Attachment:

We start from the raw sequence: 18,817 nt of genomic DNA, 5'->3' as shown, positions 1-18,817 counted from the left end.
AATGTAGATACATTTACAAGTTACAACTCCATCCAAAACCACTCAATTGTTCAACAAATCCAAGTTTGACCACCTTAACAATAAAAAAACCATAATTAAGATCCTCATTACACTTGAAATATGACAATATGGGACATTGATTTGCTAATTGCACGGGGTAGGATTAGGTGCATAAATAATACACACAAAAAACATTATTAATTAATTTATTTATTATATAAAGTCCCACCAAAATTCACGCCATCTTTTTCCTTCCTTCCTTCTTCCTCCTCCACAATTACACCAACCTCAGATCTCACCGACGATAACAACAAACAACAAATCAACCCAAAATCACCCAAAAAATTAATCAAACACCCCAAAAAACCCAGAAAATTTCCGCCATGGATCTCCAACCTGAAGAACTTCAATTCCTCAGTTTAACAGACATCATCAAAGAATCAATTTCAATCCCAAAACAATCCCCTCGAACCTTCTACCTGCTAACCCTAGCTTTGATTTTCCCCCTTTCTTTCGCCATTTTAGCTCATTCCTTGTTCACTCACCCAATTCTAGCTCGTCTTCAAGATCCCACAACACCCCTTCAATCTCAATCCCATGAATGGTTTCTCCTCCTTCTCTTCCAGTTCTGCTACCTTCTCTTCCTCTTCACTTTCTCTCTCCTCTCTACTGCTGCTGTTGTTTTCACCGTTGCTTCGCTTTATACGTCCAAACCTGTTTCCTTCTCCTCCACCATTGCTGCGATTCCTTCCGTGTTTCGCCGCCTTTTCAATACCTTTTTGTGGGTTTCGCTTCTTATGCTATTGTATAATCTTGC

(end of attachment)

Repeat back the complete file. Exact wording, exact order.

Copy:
We start from the raw sequence: 18,817 nt of genomic DNA, 5'->3' as shown, positions 1-18,817 counted from the left end.
AATGTAGATACATTTACAAGTTACAACTCCATCCAAAACCACTCAATTGTTCAACAAATCCAAGTTTGACCACCTTAACAATAAAAAAACCATAATTAAGATCCTCATTACACTTGAAATATGACAATATGGGACATTGATTTGCTAATTGCACGGGGTAGGATTAGGTGCATAAATAATACACACAAAAAACATTATTAATTAATTTATTTATTATATAAAGTCCCACCAAAATTCACGCCATCTTTTTCCTTCCTTCCTTCTTCCTCCTCCACAATTACACCAACCTCAGATCTCACCGACGATAACAACAAACAACAAATCAACCCAAAATCACCCAAAAAATTAATCAAACACCCCAAAAAACCCAGAAAATTTCCGCCATGGATCTCCAACCTGAAGAACTTCAATTCCTCAGTTTAACAGACATCATCAAAGAATCAATTTCAATCCCAAAACAATCCCCTCGAACCTTCTACCTGCTAACCCTAGCTTTGATTTTCCCCCTTTCTTTCGCCATTTTAGCTCATTCCTTGTTCACTCACCCAATTCTAGCTCGTCTTCAAGATCCCACAACACCCCTTCAATCTCAATCCCATGAATGGTTTCTCCTCCTTCTCTTCCAGTTCTGCTACCTTCTCTTCCTCTTCACTTTCTCTCTCCTCTCTACTGCTGCTGTTGTTTTCACCGTTGCTTCGCTTTATACGTCCAAACCTGTTTCCTTCTCCTCCACCATTGCTGCGATTCCTTCCGTGTTTCGCCGCCTTTTCAATACCTTTTTGTGGGTTTCGCTTCTTATGCTATTGTATAATCTTGC